they have already earned.. . , no such interest has been recognized in the opportunity to earn
good time credit. . . .") (citation omitted). Likewise, there is no liberty interest where state law
leaves final distribution of credits to the discretion of the custodian, see Fogle v. Pierson, 435
F.3d 1252 5 1262 (10th Cir.2006) (finding no liberty interest implicated where good time credits
were discretionarily awarded), or otherwise leaves the right to credits contingent, see Sowell v.
Chandler, 13 Civ 290—Y, 2014 WL 169652, at *5 (N.D. Tex. Jan. 15, 2014) (denying a Section
2241 petition premised on unearned credits and noting "support for the proposition that [the]
petitioner has no liberty interest in the 'mere opportunity to earn' GCT credits") (quoting Luken
Scott, 71 F.3d 192, 193 (5th Cir.1995)); Cardenas v. Wigen, 921 F. Supp. 286, 292 (E.D. Pa.
1996 (claims concerning unvested credits rejected as "speculative."); cf Kerry v. Din, 135 S. Ct.
2128, 2137 (2015) (good time credits at issue in Wolf were statutory "rights" and not an
Here, the record clearly demonstrates that Petitioner was not deprived of vested good
time credits. Notably, Petitioner does not dispute that his DHO sanctions did not expressly
deprive him of good time credits. (See Eichenholz Dccl., ¶J 3-27, Exs. 1-25 (listing sanctions
imposed, which do not include loss of sentencing credits)). Rather, Petitioner contends that each
sanction indirectly cost him various sentencing credits under what he terms the "old, old law" in
place at the time of his sentencing. Specifically, he contends that because he was sentenced for
conduct occurring in 1989, under the District of Columbia Good Time Act, D.C. Code § 24-428
et .seq.) (the "DCGTA") (repealed Aug. 20, 1994), he:
"earns Industrial Good time (IGT) if he works sufficient time in the
industry; Educational Good Time (EGT) if he participates in
significant educational programs; and Statutory Good time (SGT)
mandated by statute for serving certain amounts of his sentence,
under the "old, old law, ,2 y finding of guilt for a disciplinary
incident, automatically triggers a forfeiture of IGT, EGT and SGT,
for the month in which the disciplinary act occurred, irregardless
[sic] of whether it is a specific sanction by the Disciplinary Hearing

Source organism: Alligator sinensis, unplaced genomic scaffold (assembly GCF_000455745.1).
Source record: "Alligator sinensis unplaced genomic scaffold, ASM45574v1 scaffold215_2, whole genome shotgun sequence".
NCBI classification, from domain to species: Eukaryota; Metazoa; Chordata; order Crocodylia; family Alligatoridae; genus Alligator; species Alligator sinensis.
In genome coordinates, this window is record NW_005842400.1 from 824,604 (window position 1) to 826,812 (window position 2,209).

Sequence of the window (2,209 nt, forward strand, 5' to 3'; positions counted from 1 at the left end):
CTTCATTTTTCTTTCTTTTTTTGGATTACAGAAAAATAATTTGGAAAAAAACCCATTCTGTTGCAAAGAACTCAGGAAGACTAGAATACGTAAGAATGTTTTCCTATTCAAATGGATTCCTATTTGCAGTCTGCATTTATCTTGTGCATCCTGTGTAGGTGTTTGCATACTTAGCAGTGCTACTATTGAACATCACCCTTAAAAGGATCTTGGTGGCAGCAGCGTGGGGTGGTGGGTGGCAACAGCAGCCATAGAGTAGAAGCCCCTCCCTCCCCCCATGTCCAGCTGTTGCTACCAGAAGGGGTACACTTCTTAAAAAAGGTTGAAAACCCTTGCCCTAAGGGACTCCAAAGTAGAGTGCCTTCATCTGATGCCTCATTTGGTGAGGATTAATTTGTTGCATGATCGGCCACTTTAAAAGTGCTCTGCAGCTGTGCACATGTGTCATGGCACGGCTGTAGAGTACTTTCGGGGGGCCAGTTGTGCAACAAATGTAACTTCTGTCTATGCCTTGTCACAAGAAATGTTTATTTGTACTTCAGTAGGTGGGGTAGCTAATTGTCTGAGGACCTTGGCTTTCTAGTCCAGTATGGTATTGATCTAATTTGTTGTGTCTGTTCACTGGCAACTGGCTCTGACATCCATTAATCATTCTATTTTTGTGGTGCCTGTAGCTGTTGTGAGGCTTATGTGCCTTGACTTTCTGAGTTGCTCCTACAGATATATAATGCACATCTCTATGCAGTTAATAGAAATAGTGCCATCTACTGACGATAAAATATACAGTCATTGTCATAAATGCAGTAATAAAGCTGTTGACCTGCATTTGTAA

Officer (DHO). See D.C. Good Time Credits Act of 1987, D.C.
Code §§ 24-428, 429 and BOP Program Statement 5884.02, and 28
CFR § 523.3 0-33.
(Pet'r's Reply at 6). In so contending, Petitioner appeals to certain inmate-favorable sentencing
statutes previously in place in the District of Columbia. Although vague, if broadly construed
this contention entails two possible arguments: (1) that, by virtue of the authorities cited,
Petitioner's sanctions implicitly triggered forfeiture of credits he had already earned; or (2) that
his sanctions rendered him ineligible for programs and subsequently "earning" or otherwise
"completing" unvested credits under District of Columbia law. Both arguments lack merit.
To the extent Petitioner argues that the disciplinary sanctions indirectly deprived him of
vested credits, he fails as a factual matter to establish that he had any credits to lose. That is, he
provides no evidence and does not allege any facts establishing that he had ever actually earned
the credits he labels as "IGT," "EGT," and "SGT." Moreover, the authorities he cites would in
no way cause the deprivation of any vested credits he hypothetically had. BOP Program
Statement 5884.02, in particular, forecloses this argument. Section 8(e) makes clear that "[o]nce
appropriately awarded, [credit] vests, and cannot be forfeited." Thus, the very authority that
Petitioner would claim causes forfeiture of his credits expressly prohibits their forfeiture.
Finally, to the extent Petitioner argues that his sanctions rendered him ineligible to earn credits,
he fails to assert a valid liberty interest because there is no liberty interest in eligibility to earn
Petitioner's reference to the "old, old law" appears to be to the D.C. Good Time Credits Act enacted in
1987 and repealed in 1994. See, e.g., Mitchell v. Daniels, No. 3:06-CV-00624-DRH, 2014 WL 1246735,
at *3 (S.D. Ill. Mar. 24, 2014) (where Petitioner made similar claims) appeal dismissed (Oct. 21, 2014).
credits under the DCGTA, Parks v. Williamson, No. CIV.A. 08-403-GFVT, 2009 WL 302229, at
*5 (E.D. Ky. Feb. 6, 2009), just as there is no liberty interest in the mere opportunity to earn
good time credits, Abed, supra, at 66-67.
In summary, Petitioner fails to establish that he was deprived of a liberty interest in good
time credits without due process of law. The uncontroverted BOP record demonstrates that none
of his many sanctions deprived him of credits, either expressly, implicitly, or by operation of
law. Thus, to the extent Petitioner premises any of his 27 due process claims on deprivation of
good time credits, he has failed to establish a right to any of the relief he requests.
2. Petitioner was not placed in Administrative Segregation without due process
Petitioner also claims he was deprived of a liberty interest without due process when
placed in administrative segregation on 15 different occasions. Specifically, Petitioner contends
that "as a result of the incident reports listed in the petition, Petitioner served seven hundred and
thirty (730) days of disciplinary segregation, which he.. . has a liberty interest in, Sandin,
[supra, 515 U.S at] 484." (Pet'r's Reply at 7). This misstates the law and mischaracterizes the
First, Petitioner has not shown that he his placement in administrative segregation